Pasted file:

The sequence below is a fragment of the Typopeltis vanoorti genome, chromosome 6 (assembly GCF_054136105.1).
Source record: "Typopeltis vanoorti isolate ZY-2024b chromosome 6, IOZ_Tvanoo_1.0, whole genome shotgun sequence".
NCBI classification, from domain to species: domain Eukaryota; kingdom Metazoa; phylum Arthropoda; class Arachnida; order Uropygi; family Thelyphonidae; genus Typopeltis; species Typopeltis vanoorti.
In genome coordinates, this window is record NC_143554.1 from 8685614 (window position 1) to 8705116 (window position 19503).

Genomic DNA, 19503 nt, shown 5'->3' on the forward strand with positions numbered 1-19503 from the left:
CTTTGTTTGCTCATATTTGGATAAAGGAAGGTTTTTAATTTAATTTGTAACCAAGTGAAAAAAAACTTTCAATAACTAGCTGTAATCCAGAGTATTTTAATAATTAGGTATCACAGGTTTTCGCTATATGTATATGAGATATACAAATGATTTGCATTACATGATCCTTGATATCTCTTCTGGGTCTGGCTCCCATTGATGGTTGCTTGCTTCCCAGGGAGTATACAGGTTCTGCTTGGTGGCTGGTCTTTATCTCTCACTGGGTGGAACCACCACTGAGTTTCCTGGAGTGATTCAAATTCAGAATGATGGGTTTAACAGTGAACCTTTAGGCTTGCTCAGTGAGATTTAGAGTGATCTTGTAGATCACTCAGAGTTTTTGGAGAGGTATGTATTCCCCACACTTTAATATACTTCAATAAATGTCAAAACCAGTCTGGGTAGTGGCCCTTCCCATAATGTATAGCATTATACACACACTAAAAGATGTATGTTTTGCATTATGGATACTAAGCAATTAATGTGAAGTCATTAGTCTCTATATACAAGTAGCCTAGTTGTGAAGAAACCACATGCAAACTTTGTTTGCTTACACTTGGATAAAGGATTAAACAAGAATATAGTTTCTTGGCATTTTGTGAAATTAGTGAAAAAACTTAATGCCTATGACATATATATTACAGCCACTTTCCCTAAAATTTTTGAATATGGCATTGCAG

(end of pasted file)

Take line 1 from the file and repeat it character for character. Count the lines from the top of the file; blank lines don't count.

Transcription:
The sequence below is a fragment of the Typopeltis vanoorti genome, chromosome 6 (assembly GCF_054136105.1).